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Do you remember learning what you thought was the longest word in the English language? Was it ANTI­DIS­ESTABLISH­MENT­ARIAN­ISM? Or the similarly long SUPER­CALI­FRAGI­LISTIC­EXPI­ALI­DOCIOUS?

There are longer ones...

Most very long words only occur in one or two dictionaries, and often they are debatably not words at all. For example, ANTI­DIS­ESTABLISH­MENT­ARIAN­ISM has possibly never really been used to mean "the belief which opposes removing the tie between church and state." Certainly 99 in 100 times it is used as an example of a long word. And who says you can't put NON– (for example) on the beginning to make it even longer?

This problem is even more evident in chemical names. Most chemicals are named using a systematic naming system which methodically describes the molecule's structure. Some molecules, such as proteins, are huge, so it is possible to come up with genuine words containing millions of letters. But of course no chemist uses these really long names in practice.

Here we look at some of the longest words in English dictionaries, and discuss whether they should be considered to be real words. Interesting long chemical terms and place names are listed separately afterwards. The numbers indicate the length (number of letters) of the word that follows.

Longest Words:

(45) PNEUMONO­ULTRA­MICRO­SCOPIC­SILICO­VOLCANO­CONIOSIS (also spelled PNEUMONO­ULTRA­MICRO­SCOPIC­SILICO­VOLCANO­KONIOSIS) = a lung disease caused by breathing in particles of siliceous volcanic dust.

This is the longest word in any English dictionary. However, it was coined by Everett Smith, the President of The National Puzzlers' League, in 1935 purely for the purpose of inventing a new "longest word". The Oxford English Dictionary described the word as factitious. Nevertheless it also appears in the Webster's, Random House, and Chambers dictionaries.

(37) HEPATICO­CHOLANGIO­CHOLECYST­ENTERO­STOMIES = a surgical creation of a connection between the gall bladder and a hepatic duct and between the intestine and the gall bladder.

This is the longest word in Gould's Medical Dictionary.

(34) SUPER­CALI­FRAGI­LISTIC­EXPI­ALI­DOCIOUS = song title from the Walt Disney movie Mary Poppins.

It is in the Oxford English Dictionary.

"But then one day I learned a word

That saved me achin' nose,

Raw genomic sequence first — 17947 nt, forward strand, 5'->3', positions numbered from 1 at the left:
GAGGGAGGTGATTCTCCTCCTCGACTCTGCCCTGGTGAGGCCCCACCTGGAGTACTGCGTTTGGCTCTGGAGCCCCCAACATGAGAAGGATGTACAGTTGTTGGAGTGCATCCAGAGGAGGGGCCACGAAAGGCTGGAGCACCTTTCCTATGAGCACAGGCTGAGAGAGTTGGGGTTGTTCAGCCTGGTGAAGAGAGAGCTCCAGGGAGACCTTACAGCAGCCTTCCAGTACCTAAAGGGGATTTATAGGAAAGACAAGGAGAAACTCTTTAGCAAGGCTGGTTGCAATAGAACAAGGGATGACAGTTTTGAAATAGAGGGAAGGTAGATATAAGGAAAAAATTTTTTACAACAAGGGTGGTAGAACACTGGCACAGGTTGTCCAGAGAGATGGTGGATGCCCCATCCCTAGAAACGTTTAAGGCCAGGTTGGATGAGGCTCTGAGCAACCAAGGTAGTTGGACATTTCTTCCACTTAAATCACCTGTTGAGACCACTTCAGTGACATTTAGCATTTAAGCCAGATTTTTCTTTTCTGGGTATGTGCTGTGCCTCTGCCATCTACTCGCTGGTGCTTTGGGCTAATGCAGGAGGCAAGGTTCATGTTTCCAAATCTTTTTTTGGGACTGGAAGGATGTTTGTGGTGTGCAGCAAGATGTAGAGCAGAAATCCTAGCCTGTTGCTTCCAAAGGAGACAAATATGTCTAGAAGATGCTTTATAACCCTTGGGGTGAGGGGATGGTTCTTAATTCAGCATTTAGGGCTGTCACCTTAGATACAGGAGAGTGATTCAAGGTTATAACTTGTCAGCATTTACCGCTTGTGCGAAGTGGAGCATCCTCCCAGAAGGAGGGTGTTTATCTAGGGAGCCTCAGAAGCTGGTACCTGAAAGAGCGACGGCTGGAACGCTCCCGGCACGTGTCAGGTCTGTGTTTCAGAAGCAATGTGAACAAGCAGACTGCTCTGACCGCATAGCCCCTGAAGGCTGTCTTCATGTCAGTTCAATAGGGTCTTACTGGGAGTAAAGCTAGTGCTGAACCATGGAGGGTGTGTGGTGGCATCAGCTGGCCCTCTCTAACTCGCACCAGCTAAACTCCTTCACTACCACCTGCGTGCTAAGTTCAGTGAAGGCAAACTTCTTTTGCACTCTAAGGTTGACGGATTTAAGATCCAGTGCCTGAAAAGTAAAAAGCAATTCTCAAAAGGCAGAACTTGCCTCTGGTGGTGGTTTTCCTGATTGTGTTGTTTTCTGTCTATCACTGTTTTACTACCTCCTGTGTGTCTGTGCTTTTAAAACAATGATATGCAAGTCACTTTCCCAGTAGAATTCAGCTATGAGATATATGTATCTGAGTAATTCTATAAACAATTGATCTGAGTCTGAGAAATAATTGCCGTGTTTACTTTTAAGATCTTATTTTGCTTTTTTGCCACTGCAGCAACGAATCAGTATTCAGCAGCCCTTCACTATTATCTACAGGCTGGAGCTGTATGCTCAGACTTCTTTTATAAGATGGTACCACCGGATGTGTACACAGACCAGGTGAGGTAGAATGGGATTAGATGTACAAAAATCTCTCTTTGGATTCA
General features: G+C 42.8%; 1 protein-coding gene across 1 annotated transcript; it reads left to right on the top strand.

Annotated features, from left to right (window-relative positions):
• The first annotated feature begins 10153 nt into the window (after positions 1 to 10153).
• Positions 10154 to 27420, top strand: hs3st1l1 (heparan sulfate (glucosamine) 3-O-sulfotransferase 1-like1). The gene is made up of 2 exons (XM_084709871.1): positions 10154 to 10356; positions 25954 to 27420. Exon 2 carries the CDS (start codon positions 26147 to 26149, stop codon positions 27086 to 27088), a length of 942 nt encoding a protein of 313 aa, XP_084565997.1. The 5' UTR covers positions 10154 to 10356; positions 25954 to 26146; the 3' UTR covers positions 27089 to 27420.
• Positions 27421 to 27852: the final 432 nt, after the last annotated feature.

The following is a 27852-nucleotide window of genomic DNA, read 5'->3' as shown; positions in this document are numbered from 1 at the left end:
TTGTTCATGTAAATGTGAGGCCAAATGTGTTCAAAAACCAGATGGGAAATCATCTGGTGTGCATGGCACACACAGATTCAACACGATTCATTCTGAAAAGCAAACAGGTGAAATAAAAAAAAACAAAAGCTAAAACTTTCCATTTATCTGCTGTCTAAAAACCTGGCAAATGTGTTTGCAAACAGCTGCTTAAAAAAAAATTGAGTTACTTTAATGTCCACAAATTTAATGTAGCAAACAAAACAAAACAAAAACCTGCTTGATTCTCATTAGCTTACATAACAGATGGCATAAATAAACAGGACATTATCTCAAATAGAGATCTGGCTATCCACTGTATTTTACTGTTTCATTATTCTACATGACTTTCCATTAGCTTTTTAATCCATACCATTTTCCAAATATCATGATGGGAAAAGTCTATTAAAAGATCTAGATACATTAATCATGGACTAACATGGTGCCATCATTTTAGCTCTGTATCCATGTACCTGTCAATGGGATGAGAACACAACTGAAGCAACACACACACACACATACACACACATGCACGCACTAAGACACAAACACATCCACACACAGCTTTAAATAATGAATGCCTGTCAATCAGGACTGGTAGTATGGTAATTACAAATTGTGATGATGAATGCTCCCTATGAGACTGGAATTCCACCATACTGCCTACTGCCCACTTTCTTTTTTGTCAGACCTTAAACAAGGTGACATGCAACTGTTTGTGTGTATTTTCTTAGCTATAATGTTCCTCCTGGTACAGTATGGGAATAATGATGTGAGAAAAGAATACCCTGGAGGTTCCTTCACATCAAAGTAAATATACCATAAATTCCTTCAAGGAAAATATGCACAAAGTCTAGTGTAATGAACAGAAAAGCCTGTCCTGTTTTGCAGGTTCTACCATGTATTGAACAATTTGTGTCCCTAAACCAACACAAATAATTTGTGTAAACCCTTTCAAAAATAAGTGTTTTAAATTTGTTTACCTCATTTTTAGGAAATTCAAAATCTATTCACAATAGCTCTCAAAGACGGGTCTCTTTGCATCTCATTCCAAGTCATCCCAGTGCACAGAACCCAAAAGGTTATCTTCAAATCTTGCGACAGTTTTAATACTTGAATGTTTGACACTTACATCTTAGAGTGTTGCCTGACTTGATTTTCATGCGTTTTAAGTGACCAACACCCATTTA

The biggest word you ever 'eard,

And this is 'ow it goes:

Supercalifragilisticexpialidocious!"

(30) HIPPOPOTO­MONSTRO­SESQUIPED­AL­IAN = pertaining to a very long word.

From Mrs. Byrne's Dictionary of Unusual, Obscure and Preposterous Words.

(29) FLOCCI­NAUCINI­HILIPIL­IFICATION = an estimation of something as worthless.

This is the longest word in the first edition of the Oxford English Dictionary. Interestingly the most common letter in English, E, does not appear in this word at all, whilst I occurs a total of nine times. The word dates back to 1741. The 1992 Guinness Book of World Records calls flocci­nauci­nihili­pilification the longest real word in the Oxford English Dictionary, and refers to pneumono­ultra­micro­scopic­silico­volcano­koniosis as the longest made-up one.

(28) ANTI­DIS­ESTABLISH­MENT­ARIAN­ISM = the belief which opposes removing the tie between church and state.

Probably the most popular of the "longest words" in recent decades.

(27) HONORI­FICABILI­TUDINI­TATIBUS = honorableness.

The word first appeared in English in 1599, and in 1721 was listed by Bailey's Dictionary as the longest word in English. It was used by Shakespeare in Love's Labor's Lost (Costard; Act V, Scene I):

"O, they have lived long on the alms-basket of words.

I marvel thy master hath not eaten thee for a word;

for thou art not so long by the head as

honorificabilitudinitatibus: thou art easier

swallowed than a flap-dragon."

Shakespeare does not use any other words over 17 letters in length.

(27) ELECTRO­ENCEPHALO­GRAPHICALLY

The longest unhyphenated word in Merriam-Webster's Collegiate Dictionary (10th Ed.), joint with ethylene­diamine­tetraacetate (see below).

(27) ANTI­TRANSUB­STAN­TIA­TION­ALIST = one who doubts that consecrated bread and wine actually change into the body and blood of Christ.

(21) DIS­PRO­PORTION­ABLE­NESS and (21) IN­COM­PREHEN­SIB­ILITIES

These are described by the 1992 Guinness Book of World Records as the longest words in common usage.

Some say SMILES is the longest word because there is a MILE between the first and last letters!

 

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